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The Arts Club of Washington property-encompassing the Timothy Caldwell, Caldwell-Monroe House at 2017 I Street, NW, and the General Robert Macfeely house at 2015 I Street, NW is of social, architectural and local institutional significance. Each…

The Bachelor Apartment House is one of the last apartment buildings remaining in what was once a unique residential neighborhood of luxurious single-family homes, apartment buildings, hotels and social clubs which developed in the nineteenth and…

The Editors Building is a ten-story office building constructed in downtown D.C. in 1949-1950 to house the offices of the family-owned and operated Kiplinger Washington Editors, Inc., publisher of subscription-based business and finance periodicals,…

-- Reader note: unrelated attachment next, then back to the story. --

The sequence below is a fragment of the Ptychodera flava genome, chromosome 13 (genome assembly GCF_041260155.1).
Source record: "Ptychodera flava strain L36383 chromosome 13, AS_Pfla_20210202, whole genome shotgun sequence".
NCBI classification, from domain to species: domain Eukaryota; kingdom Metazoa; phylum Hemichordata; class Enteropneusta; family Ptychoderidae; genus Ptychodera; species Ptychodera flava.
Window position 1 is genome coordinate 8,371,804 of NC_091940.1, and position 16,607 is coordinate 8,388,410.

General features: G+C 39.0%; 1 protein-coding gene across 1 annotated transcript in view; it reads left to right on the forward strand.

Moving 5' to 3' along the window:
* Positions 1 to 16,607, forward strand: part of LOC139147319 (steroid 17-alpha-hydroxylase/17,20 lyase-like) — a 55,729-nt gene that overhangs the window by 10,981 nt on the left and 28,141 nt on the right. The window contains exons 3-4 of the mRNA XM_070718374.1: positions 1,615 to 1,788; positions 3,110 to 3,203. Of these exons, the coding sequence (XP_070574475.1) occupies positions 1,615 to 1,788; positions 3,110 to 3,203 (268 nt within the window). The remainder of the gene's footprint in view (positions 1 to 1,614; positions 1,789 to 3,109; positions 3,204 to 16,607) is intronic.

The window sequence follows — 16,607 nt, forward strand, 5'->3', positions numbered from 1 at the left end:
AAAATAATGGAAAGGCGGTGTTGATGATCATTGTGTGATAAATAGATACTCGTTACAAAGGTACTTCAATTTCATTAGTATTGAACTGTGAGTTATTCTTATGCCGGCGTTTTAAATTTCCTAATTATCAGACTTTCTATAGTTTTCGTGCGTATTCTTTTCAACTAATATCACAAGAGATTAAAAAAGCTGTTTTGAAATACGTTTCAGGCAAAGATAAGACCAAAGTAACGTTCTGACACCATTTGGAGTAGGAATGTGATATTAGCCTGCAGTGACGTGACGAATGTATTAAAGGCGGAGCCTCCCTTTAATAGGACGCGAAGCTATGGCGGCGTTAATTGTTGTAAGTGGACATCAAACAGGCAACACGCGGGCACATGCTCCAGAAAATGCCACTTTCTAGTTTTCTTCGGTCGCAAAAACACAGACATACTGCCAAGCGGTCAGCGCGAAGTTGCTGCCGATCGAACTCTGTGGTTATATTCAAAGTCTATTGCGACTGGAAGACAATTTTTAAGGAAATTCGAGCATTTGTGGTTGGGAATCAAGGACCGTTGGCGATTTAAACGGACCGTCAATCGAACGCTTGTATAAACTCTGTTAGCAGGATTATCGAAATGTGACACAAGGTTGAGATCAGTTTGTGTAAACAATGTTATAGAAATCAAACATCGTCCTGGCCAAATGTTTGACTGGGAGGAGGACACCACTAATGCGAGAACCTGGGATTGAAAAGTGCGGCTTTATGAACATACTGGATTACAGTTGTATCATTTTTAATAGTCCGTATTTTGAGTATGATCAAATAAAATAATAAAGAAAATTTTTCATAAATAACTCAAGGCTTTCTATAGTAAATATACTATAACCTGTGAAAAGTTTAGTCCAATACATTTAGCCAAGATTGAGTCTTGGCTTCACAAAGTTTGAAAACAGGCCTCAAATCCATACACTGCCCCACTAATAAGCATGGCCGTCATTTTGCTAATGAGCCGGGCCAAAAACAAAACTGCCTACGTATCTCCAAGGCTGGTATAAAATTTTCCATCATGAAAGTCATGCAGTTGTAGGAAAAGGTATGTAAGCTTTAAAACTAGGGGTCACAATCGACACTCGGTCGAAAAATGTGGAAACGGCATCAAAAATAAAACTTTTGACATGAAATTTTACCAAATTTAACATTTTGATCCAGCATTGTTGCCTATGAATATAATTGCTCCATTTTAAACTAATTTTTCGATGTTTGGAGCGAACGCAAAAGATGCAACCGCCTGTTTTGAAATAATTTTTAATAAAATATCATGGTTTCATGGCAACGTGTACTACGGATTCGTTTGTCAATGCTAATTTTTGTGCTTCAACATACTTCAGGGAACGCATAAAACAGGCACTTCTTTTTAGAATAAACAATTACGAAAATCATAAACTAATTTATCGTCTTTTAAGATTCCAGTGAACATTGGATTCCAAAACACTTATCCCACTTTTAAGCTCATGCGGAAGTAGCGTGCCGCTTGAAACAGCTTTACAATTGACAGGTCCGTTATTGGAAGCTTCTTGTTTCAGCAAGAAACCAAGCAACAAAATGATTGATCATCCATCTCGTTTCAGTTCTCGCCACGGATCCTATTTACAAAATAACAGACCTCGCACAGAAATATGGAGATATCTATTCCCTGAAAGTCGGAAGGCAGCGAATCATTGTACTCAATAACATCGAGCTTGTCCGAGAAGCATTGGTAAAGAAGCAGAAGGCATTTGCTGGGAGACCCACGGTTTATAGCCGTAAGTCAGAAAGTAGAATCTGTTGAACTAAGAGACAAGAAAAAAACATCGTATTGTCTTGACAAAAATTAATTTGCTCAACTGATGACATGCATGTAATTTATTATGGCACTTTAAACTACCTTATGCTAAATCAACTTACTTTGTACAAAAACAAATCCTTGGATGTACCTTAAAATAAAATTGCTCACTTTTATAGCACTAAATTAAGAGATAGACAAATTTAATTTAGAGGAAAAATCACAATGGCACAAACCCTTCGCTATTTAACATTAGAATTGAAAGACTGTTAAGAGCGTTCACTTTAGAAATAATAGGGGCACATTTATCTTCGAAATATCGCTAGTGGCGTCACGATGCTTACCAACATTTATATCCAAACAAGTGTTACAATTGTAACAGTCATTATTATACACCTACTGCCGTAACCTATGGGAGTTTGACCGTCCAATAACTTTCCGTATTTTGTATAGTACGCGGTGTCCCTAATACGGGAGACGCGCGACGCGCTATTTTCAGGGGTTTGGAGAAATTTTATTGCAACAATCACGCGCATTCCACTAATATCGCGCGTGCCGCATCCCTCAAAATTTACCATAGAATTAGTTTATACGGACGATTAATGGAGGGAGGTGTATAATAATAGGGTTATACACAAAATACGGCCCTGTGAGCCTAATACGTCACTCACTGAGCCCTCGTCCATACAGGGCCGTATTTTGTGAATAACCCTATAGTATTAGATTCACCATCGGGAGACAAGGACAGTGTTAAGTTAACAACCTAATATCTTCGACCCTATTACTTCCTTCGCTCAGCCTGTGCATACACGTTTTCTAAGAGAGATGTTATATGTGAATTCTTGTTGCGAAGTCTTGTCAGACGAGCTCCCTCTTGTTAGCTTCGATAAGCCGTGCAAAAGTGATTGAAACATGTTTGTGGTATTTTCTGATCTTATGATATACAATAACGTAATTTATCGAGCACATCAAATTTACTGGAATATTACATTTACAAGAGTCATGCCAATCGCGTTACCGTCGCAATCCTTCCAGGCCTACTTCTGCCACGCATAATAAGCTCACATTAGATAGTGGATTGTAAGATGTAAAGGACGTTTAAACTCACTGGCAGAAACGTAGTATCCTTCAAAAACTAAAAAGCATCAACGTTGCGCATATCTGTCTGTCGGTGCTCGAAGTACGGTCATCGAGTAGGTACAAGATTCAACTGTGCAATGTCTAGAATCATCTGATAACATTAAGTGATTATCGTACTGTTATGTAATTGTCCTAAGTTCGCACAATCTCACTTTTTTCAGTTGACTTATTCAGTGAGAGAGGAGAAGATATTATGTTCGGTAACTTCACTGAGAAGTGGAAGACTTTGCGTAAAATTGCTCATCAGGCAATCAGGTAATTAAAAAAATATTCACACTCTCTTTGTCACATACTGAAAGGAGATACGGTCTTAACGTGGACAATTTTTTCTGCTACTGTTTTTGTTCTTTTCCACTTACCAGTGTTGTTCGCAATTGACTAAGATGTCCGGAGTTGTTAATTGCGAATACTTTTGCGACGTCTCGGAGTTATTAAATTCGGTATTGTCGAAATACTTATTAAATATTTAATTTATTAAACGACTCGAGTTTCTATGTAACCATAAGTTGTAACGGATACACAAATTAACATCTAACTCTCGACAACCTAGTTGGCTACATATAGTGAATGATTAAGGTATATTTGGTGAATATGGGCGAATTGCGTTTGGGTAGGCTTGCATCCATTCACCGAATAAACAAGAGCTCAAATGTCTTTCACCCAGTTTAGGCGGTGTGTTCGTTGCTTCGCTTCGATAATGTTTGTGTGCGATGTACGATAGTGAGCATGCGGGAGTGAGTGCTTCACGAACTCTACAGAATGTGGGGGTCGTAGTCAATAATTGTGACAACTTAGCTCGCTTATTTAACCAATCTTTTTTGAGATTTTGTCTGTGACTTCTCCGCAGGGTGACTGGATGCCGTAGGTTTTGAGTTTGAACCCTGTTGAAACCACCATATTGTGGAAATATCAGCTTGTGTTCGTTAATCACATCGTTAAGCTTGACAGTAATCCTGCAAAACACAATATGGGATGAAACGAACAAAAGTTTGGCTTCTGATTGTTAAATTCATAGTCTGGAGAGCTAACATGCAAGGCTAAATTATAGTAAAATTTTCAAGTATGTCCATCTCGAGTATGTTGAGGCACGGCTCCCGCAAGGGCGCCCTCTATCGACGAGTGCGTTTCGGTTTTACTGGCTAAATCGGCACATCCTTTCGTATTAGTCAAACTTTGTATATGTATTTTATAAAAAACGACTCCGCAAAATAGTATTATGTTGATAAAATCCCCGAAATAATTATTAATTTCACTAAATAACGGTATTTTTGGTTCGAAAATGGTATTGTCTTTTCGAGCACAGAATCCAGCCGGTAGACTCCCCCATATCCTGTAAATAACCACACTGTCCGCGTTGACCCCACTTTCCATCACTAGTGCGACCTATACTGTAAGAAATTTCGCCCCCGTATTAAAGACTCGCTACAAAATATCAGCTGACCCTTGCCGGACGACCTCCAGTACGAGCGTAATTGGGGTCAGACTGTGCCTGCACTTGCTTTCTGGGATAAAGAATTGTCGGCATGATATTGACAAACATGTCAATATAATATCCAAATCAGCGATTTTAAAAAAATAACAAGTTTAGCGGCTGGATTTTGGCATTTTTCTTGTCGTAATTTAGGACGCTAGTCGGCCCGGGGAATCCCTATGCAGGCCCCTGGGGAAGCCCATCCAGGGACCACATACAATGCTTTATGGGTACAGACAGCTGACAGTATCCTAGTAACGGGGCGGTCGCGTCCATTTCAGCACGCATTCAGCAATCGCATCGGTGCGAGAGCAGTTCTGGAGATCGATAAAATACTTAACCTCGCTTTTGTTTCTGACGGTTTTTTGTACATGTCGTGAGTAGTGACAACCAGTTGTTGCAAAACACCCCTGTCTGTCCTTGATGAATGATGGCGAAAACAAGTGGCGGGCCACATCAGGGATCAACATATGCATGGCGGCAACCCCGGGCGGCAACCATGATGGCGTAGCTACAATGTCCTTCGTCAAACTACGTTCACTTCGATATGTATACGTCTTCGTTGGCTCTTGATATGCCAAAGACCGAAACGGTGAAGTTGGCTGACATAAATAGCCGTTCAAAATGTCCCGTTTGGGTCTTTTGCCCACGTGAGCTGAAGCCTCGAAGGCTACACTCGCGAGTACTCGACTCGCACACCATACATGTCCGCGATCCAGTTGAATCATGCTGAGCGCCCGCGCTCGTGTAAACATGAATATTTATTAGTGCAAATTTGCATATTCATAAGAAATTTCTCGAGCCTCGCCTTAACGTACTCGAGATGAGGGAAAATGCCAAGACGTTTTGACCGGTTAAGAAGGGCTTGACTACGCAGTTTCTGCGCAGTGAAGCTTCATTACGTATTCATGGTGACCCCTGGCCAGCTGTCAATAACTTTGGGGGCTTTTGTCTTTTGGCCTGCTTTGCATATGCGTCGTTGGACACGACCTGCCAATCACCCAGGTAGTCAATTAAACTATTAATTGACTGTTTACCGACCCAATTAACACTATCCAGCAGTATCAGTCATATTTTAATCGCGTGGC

Built in 1836, it served as a home for British diplomats and was the site of 10 months of U.S.-British negotiations that eventually led to the Webster-Ashburton Treaty of 1842. It is currently used as offices and meeting space for St. John's Church.…

Standing portrait of General Kosciuszko holding a map of the fortifications of Saratoga in his proper right hand. He rests the map against his extended proper right leg. He holds a sword his proper left hand. His dress is that of the U. S.…

It was constructed between 1913 and 1914 and designed in a highly ornate Beaux Arts Renaissance Revival-style by the notable Washington-based architecture firm Milburn, Heister & Company. Milburn, Heister & Company were the architects of prominent…

DC Historic Sites

DC Historic Sites is based on the DC Inventory of Historic Sites, the city's official list of properties deemed worthy of recognition and protection for their contribution to the cultural heritage of the city, the nation’s capital, and the nation. DC Historic Sites was developed by the DC Preservation League, Washington's only citywide nonprofit advocate dedicated to the preservation, protection and enhancement of the historic resources of our nation's capital. Read more About Us